This morning I arrived at 5am to check on the plovers and two young guys were building a fire right next to the Piping Plover sanctuary. I watched from a distance for a moment as they built up the fire, and then they crossed the beach to leave. I called the police to come put out the fire and asked the guys, hey what’s up with the bonfire? Their mysterious response was that they were coming back to add more wood. They left via the footbridge and a few seconds later, the police arrived to extinguish the fire.
Building a fire where children will shortly be running around in the sand is a really, really dumb idea. Not only that, but the PiPl family were super stressed, which is not usually the case during daybreak hours.
At about 5:30, two crows entered the sanctuary, eating garbage that had blown in. The parents were very distracted by the crows. At an opportune moment, when the chicks were on the opposite side of the crows and garbage, I ran into the roped off area and removed the enticing chicken remains, and chased away the crows. Crows and gulls are only on Good Harbor Beach in great numbers because of the garbage left behind. If there were no garbage, there would be no gulls and no crows.
Thank you to all who are watching out for the Good Harbor Beach Piping Plover Family! Reports throughout the day from the Piping Plover monitors tell of folks who are curious and interested in the welfare of the chicks. One of our little babies has gone missing, but the three remaining are doing beautifully. They are growing rapidly and getting better at following the parent’s voice commands. In the early morning and evening, for the most part, the chicks go in and out of the symbolic roped off area. During the heat of the day, the chicks stay closer to the grassy dune edge, seeking shade from the sun.
At sunrise this morning it was foggy and chilly. The chicks needed extra cuddling under Mom (ten-day-old chicks).
Interestingly, there is a male interloper. He was first reported by my husband about a month ago, when Tom called and said you have to get down here because the Piping Plovers are fighting! I hurried over, and sure enough an epic battle was taking place between our nesting pair and the strange male. I filmed the fighting, which went on for about half an hour, when Mama Joy and Papa Joe chased the interloper far out to sea. Unfortunately, the “third wheel” keeps reappearing, almost daily. I write unfortunately because as is the case with so many episodes that play out in the life of our little Plover family, when the adults are distracted by a perceived threat and leave the chicks, it makes it easier for a predator, such as a crow or seagull, to swoop in and carry off a baby. Later in the summer, as the Plovers are preparing to migrate south, the fledglings and adults will gather in larger groups, but at this point in the chicks development, the pesky interloper is clearly not welcome.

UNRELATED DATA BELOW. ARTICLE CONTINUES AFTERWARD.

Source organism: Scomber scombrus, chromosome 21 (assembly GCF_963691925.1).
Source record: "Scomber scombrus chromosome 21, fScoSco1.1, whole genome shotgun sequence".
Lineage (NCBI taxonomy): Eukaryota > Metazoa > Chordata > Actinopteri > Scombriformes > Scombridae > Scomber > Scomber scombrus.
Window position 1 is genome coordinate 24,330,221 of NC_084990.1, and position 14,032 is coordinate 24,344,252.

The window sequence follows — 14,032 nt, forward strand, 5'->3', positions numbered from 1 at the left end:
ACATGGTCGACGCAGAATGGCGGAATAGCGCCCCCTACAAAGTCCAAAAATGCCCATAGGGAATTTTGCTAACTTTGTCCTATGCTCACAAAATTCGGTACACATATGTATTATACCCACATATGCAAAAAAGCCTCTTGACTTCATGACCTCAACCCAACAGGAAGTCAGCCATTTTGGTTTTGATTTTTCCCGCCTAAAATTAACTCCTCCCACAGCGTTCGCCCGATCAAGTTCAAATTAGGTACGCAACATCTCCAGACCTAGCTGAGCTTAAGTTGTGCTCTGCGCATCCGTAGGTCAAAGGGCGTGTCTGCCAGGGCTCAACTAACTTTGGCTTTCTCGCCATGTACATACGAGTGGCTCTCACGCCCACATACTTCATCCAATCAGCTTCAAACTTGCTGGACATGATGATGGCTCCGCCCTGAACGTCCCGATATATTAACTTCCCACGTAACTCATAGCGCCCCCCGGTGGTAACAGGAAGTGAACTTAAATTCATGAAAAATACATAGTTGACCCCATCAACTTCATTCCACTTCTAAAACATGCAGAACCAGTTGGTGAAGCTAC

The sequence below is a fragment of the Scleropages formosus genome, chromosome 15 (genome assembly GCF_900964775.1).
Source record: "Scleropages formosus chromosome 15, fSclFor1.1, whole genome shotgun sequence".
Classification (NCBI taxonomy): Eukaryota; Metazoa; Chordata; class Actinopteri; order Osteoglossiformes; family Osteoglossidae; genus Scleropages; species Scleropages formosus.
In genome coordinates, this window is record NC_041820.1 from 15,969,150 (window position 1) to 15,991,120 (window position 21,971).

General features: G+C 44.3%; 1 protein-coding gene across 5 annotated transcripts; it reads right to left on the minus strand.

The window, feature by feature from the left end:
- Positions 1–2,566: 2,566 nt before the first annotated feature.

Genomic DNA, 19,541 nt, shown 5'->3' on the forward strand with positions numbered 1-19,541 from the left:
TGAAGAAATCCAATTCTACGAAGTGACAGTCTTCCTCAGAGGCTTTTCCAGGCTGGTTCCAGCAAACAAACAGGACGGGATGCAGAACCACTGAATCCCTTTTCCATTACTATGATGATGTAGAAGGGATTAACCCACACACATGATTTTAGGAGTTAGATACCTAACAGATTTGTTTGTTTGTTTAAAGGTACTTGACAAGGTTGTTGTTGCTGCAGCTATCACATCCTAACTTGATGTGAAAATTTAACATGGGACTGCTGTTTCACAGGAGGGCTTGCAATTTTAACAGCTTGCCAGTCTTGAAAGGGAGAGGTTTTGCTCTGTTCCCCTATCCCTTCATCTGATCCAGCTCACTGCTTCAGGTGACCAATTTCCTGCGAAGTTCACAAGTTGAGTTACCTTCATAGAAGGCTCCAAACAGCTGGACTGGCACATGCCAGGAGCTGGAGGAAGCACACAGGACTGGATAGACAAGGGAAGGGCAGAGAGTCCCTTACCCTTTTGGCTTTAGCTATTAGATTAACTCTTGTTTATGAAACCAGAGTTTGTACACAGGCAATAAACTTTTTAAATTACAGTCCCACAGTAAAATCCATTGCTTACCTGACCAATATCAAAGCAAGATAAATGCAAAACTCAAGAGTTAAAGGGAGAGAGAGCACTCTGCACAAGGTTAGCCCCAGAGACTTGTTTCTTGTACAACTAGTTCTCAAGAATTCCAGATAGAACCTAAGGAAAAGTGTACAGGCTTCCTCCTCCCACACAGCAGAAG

Would you like to help us spruce up the pollinator gardens at the HarborWalk? The wonderful Maggie Rosa called last week expressing interest in helping care for the garden. We had a nice walk through the HarborWalk and talked about weed versus wildflower. Maggie has already made a tremendous improvement. If you would like to volunteer, I’ll be at the HarborWalk on Sunday morning from 7am to 8:30, before the podcast, and happy to show anyone interested how to identify the wildflowers. Please feel free to comment in the comment section or email me at email@example.com if you have any questions. Thank you.
Dad again rearranges the sand. Mom pipes in, “Honey, i think I’d prefer that mound of dried seaweed over there, nearer the blades of seagrass. And can you please add a few seashells to the next one, rather than bits of old kelp.”
Five Piping Plovers have been observed at Good Harbor Beach. They are battling over territory and beginning to pair up. The male builds perhaps a dozen nests scrapes in a single day–all in hopes of impressing the female. Hopefully, within the next week, they will establish a nest; the earlier in the season Plovers begin nesting, the greater the chance of survival for the chicks.
Dave Rimmer from Essex County Greenbelt reports that although many nest scrapes have been seen, no nests with any egg on any of Gloucester’s beaches have yet been discovered. He suggests that perhaps the cooler than usual spring temperatures are slowing progress.
Not one, but two, potential nesting sites have been roped off for the Piping Plovers. The second site is near the Good Harbor Beach Inn.